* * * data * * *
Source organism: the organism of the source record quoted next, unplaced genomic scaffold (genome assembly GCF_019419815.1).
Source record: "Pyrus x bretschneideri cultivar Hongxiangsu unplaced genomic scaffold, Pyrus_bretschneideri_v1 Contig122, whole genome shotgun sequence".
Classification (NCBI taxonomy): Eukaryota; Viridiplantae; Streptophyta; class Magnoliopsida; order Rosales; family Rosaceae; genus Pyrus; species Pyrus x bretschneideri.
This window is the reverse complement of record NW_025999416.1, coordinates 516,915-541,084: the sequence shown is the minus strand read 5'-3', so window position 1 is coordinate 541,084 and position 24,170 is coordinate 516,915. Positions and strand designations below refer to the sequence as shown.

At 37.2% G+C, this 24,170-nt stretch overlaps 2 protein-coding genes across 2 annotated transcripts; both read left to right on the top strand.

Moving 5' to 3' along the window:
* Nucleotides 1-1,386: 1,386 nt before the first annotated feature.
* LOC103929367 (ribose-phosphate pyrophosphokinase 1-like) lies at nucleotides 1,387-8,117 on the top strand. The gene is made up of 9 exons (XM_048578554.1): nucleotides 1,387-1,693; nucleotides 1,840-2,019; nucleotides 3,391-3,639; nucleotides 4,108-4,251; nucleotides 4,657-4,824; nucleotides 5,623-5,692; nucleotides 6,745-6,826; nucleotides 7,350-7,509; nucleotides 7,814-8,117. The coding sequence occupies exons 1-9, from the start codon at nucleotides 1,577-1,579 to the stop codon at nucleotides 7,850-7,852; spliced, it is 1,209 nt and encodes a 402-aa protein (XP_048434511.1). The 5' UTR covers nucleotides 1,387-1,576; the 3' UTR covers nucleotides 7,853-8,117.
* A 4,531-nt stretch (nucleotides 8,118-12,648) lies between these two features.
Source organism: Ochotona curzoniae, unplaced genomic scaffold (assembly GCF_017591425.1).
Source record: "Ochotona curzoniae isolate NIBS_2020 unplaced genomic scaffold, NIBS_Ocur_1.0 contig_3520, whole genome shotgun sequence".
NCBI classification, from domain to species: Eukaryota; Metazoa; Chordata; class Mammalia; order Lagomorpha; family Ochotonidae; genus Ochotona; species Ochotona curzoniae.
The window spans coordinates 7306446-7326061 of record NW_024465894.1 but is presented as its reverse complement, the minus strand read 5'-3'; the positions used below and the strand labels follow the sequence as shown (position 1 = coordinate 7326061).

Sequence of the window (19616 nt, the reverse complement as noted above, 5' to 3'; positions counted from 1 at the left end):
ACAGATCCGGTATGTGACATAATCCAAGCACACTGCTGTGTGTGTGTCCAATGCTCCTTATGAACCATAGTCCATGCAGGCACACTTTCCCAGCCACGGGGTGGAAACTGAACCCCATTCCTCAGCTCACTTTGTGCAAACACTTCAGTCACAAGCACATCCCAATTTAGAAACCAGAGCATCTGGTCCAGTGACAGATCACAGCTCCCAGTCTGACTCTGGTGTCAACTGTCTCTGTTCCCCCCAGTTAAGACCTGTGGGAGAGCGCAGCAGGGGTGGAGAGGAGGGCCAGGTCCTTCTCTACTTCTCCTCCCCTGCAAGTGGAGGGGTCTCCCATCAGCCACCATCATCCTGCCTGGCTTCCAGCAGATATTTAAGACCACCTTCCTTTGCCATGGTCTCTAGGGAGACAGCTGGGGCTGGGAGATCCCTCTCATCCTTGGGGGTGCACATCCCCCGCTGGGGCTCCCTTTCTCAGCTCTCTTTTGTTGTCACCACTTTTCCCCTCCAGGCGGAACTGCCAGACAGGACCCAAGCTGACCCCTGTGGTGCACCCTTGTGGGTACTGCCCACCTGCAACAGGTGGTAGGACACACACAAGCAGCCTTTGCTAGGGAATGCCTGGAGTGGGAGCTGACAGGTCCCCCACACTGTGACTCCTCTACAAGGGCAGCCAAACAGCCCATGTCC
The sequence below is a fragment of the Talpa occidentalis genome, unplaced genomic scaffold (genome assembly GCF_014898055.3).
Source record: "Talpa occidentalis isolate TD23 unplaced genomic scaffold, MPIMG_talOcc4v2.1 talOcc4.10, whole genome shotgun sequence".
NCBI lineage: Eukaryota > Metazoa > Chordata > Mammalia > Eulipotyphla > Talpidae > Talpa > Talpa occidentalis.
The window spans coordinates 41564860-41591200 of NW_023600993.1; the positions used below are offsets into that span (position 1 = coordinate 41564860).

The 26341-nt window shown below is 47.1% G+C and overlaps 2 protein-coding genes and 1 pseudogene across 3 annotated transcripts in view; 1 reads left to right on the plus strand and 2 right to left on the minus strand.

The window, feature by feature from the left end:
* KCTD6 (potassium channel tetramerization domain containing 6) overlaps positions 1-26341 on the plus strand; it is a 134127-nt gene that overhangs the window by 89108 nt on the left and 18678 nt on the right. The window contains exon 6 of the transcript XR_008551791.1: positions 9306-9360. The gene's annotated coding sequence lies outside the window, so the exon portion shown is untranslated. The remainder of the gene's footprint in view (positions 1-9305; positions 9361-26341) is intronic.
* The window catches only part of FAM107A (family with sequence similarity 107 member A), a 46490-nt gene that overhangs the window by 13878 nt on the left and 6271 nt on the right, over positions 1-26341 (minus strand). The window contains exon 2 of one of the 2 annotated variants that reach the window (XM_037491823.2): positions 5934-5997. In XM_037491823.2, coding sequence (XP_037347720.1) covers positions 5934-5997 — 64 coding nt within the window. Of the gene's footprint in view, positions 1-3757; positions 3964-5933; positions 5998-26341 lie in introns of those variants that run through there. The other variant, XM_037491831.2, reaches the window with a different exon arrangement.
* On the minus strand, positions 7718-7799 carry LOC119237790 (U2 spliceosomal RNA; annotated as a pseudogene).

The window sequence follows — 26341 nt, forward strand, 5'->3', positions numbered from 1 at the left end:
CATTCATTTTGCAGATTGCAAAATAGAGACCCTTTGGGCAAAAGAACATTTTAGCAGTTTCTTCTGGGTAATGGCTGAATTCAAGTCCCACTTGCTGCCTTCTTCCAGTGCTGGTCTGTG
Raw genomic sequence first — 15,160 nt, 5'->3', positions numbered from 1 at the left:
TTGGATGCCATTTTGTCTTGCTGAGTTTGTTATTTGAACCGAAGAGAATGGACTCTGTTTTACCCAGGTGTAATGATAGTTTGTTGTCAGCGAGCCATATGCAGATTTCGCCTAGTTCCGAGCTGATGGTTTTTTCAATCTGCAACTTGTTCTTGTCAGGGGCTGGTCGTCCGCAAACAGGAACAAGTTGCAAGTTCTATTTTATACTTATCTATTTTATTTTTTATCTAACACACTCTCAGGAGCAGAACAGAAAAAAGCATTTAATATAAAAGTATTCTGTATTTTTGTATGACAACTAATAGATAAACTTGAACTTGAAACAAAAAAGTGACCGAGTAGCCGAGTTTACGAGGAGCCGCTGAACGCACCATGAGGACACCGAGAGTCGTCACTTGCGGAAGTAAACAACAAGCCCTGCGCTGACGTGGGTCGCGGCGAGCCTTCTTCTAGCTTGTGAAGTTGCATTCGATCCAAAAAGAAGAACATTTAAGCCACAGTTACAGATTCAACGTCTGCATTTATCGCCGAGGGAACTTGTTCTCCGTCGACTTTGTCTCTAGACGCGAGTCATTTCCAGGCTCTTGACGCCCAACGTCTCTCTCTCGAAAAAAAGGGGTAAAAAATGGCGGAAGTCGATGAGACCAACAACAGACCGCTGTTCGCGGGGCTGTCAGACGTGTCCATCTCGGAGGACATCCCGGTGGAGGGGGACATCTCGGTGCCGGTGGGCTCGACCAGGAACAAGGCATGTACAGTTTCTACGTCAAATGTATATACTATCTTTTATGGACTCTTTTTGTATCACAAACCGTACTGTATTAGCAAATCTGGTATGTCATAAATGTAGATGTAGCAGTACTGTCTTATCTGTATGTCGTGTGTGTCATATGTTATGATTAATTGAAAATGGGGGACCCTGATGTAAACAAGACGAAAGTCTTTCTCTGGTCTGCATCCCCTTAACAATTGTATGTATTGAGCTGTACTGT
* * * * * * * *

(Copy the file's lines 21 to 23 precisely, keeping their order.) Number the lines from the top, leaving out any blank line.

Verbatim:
The window, feature by feature from the left end:
* KCTD6 (potassium channel tetramerization domain containing 6) overlaps positions 1-26341 on the plus strand; it is a 134127-nt gene that overhangs the window by 89108 nt on the left and 18678 nt on the right. The window contains exon 6 of the transcript XR_008551791.1: positions 9306-9360. The gene's annotated coding sequence lies outside the window, so the exon portion shown is untranslated. The remainder of the gene's footprint in view (positions 1-9305; positions 9361-26341) is intronic.
* The window catches only part of FAM107A (family with sequence similarity 107 member A), a 46490-nt gene that overhangs the window by 13878 nt on the left and 6271 nt on the right, over positions 1-26341 (minus strand). The window contains exon 2 of one of the 2 annotated variants that reach the window (XM_037491823.2): positions 5934-5997. In XM_037491823.2, coding sequence (XP_037347720.1) covers positions 5934-5997 — 64 coding nt within the window. Of the gene's footprint in view, positions 1-3757; positions 3964-5933; positions 5998-26341 lie in introns of those variants that run through there. The other variant, XM_037491831.2, reaches the window with a different exon arrangement.